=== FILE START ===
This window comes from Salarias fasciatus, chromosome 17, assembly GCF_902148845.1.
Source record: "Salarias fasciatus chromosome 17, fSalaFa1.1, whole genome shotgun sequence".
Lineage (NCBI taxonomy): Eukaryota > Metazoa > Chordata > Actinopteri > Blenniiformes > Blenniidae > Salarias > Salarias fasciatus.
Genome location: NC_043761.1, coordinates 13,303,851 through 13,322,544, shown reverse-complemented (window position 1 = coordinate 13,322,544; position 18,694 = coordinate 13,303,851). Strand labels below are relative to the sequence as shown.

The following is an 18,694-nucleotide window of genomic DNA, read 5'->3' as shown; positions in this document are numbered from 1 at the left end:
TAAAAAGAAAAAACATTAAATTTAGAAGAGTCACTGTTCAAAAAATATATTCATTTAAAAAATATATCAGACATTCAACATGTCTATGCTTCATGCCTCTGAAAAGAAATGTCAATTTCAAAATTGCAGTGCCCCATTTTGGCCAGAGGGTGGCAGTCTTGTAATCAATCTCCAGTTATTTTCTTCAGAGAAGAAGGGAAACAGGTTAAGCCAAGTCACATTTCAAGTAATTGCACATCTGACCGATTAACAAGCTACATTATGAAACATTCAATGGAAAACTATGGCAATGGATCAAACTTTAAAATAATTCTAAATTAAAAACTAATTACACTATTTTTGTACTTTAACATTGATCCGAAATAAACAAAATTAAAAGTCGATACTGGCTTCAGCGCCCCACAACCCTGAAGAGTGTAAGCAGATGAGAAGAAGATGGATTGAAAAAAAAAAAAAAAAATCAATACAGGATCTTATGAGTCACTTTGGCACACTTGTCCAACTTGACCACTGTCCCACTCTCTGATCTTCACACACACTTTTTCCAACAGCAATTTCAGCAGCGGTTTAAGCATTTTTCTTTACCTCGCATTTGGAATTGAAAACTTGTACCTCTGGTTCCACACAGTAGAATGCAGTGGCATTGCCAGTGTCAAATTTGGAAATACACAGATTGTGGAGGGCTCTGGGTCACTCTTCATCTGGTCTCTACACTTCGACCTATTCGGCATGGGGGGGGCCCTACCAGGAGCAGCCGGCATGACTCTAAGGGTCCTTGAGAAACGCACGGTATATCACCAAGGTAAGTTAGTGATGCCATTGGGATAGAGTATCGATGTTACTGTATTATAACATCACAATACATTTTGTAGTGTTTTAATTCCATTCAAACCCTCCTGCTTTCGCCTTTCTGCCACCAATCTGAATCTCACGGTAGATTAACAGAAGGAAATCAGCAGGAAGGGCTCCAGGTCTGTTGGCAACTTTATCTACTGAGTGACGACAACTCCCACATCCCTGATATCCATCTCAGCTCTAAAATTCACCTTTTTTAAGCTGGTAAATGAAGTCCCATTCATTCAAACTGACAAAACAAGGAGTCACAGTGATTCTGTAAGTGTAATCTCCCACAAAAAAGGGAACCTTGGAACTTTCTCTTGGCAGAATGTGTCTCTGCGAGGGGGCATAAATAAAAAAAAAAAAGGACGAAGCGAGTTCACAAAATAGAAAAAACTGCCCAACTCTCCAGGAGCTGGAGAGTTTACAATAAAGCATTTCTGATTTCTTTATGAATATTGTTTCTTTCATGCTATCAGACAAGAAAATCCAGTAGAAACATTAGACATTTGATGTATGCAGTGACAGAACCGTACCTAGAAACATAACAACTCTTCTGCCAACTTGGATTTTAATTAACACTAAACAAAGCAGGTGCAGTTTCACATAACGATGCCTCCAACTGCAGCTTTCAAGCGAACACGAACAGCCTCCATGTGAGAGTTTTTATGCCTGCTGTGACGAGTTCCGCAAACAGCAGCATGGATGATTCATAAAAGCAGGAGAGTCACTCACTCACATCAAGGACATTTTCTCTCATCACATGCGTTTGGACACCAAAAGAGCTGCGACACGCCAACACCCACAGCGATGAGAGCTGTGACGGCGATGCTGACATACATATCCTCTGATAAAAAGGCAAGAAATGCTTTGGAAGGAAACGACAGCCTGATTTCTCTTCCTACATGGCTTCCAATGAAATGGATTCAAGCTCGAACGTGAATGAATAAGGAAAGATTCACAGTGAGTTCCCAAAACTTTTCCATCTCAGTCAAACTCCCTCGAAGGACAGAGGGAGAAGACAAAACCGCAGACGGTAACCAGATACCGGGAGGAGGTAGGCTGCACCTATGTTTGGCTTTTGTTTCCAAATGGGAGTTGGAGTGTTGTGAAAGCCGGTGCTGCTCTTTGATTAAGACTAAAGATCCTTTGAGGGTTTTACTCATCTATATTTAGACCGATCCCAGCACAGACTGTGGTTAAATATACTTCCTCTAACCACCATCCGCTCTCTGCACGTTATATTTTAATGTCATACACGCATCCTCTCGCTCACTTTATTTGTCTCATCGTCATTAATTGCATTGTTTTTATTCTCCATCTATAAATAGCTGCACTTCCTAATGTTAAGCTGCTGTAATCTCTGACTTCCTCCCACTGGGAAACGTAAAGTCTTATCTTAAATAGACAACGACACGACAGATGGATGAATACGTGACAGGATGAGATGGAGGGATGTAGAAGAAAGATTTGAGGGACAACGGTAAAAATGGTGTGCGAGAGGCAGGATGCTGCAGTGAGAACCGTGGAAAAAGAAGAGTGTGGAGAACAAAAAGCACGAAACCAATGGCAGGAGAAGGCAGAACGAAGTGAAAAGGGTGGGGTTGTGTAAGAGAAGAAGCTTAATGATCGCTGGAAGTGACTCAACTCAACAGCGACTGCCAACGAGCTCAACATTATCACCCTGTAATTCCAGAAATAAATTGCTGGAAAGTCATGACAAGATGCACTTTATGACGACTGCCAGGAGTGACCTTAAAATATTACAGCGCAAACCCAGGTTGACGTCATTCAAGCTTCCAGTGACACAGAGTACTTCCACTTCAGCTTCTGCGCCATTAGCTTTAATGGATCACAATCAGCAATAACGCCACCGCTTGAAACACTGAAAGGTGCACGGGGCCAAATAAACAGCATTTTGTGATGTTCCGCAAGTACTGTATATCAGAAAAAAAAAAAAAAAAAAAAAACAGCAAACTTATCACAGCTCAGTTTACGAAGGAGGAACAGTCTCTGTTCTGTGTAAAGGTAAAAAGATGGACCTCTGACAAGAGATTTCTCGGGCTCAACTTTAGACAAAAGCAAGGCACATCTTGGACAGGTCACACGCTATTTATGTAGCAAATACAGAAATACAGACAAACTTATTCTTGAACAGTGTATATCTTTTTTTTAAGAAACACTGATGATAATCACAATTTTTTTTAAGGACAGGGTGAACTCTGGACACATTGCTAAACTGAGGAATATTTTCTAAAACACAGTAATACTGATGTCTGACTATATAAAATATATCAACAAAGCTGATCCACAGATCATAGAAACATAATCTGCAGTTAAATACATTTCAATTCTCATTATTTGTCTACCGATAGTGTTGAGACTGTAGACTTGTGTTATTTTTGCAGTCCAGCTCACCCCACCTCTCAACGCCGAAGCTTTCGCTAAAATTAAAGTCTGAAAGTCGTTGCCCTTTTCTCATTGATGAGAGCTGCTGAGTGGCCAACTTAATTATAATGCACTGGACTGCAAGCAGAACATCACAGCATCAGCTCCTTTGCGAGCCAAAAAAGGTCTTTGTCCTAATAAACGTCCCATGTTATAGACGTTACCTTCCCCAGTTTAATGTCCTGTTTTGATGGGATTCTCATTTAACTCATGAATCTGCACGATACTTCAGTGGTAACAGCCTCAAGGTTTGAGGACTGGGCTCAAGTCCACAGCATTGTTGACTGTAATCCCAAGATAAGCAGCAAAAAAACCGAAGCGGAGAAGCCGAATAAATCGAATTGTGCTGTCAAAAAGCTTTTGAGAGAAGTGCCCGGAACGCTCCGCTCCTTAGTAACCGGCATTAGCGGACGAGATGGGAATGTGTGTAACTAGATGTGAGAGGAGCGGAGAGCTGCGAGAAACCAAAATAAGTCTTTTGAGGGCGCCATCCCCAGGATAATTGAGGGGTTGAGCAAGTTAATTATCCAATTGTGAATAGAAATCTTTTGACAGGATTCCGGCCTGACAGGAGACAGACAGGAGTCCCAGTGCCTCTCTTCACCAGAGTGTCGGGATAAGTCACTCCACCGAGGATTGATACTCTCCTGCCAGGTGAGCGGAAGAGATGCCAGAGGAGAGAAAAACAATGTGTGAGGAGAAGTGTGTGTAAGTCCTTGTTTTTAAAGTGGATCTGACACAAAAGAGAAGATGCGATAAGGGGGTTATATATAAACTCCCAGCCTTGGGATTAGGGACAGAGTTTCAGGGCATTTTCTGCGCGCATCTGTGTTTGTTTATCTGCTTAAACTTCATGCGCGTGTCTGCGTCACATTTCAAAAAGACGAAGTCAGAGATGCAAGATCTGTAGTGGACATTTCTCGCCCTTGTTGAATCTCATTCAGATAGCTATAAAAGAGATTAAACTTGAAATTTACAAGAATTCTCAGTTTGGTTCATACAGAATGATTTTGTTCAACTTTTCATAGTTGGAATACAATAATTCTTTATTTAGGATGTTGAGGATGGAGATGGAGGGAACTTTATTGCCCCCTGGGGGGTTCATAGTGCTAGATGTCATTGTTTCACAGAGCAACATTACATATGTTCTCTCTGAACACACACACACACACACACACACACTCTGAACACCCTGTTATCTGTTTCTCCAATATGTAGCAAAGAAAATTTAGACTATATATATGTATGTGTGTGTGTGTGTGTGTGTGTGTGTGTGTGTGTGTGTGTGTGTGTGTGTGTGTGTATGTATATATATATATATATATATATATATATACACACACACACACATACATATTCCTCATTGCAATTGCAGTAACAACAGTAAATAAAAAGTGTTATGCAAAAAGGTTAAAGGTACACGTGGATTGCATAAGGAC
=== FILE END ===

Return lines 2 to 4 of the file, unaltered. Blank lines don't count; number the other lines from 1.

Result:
Source record: "Salarias fasciatus chromosome 17, fSalaFa1.1, whole genome shotgun sequence".
Lineage (NCBI taxonomy): Eukaryota > Metazoa > Chordata > Actinopteri > Blenniiformes > Blenniidae > Salarias > Salarias fasciatus.
Genome location: NC_043761.1, coordinates 13,303,851 through 13,322,544, shown reverse-complemented (window position 1 = coordinate 13,322,544; position 18,694 = coordinate 13,303,851). Strand labels below are relative to the sequence as shown.